To serve vs. to lead.

Most of my work these days is related to my law practice as opposed to health coaching. However, these words apply to any service I provide to any human. As we all struggle to learn, cope, reflect, and ultimately all choose how to respond to and live in our ever-changing world, I think these thoughts are important. 

I have heard from business owners who have received push-back recently after speaking up for racial justice in support of protests around the country. The response is along the lines of “stay in your lane” or why is my estate planning attorney (or insert any profession) talking to me about race etc.

One possible response is : as a business owner you choose who you serve. If someone disagrees with your views, that is not the person you want to serve.

I worry that this response leads to more divisiveness. Remember the case that made it to the Supreme Court when a baker was unwilling to bake a wedding cake for a gay couple?

I don’t agree that we should choose who we serve in all instances.

For example, perhaps a baker refuses to make a specific type of wedding cake because that type of cake is not what they do. Maybe the bakery only focuses on pastries and not cakes at all. That baker would be choosing to focus on pastries. They can lead the pastry industry. They will not be serving people who don’t like pastries, but can and should, I think, serve anyone who wants what they are offering.

As we see businesses speaking up in support of equality, I think these businesses are being leaders for what’s right in a time where that voice is important (okay, maybe far too late, 100% myself included, but let’s be grateful for what’s happening).

Here is how I am thinking about this in my own business. I will serve everyone. If I agree to prepare an estate plan for you, I will carry out your wishes to the extent it is legal under the law. If you want to donate to organizations I don’t agree with, or not donate at all, I will graciously carry out your wishes fully in the same way I would for someone donating to my favorite charity.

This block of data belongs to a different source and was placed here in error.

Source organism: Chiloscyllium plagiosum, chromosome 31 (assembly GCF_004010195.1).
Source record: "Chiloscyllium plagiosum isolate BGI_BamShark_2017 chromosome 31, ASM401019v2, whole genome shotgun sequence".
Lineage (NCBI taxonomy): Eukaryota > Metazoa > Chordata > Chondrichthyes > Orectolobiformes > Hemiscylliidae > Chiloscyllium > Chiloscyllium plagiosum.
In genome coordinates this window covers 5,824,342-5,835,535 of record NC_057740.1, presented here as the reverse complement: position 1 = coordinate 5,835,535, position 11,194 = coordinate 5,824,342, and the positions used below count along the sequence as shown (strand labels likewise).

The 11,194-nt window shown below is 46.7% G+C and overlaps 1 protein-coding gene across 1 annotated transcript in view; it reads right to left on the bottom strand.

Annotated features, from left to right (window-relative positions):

As a leader, I can share the businesses core values. I can educate clients and potential clients about the benefits of legacy giving (leaving donations through an estate plan). I can educate myself and my community about charitable foundations and other mechanisms for giving. I can ask clients if they want to give to an organization, thereby normalizing charitable donations. I can stand in support of the Black Lives Matter movement because now is not the time to stay silent.

In this way I lead, but I will not refuse to serve anyone who wants the service I provide, from me, and whom is otherwise unharmful to me.

It also of course means that those who do not like the values I do vocalize are unlikely to hire me, but that to me is in the same way that those who don’t like me will hire someone else because we are a bad fit. And that’s okay.


30 Weeks to Awesome: The story of writing my first book. Part 2.

In this recent post, I wrote about how 30 Weeks to Awesome came to be. The motivation and nudge to get it done (a course with a contest that would reimburse tuition for said course) and the re-purposing of a course I created previously. In this post I will share why I believe in 30 Weeks to Awesome, as well as some lessons learned attempting to share the book with others. 

Why 30 Weeks to Awesome?

I think life is a journey and that we should always be continually trying to improve our lives, search for happiness, and to be better people. Some people think that trying to be better means they have to be unhappy with who they are now. I disagree. I think we can have love and compassion for our current selves, while simultaneously striving to be a better version of ourselves. It is an evolution that I hope will take a lifetime, because otherwise I would feel stalled. We are not perfect and we never will be. To think that we are somehow who we are meant to be sounds to me like a horrible way to live one’s life.

From this standpoint, I believe that healthy habits are the building blocks to living our best lives. We have limited decision-making capacity each day. By removing the necessity to make a decision to do something, we take care of our base (the building blocks) without having to work at it and use some of our daily decision-making capacity. From there we can do what’s next in our day.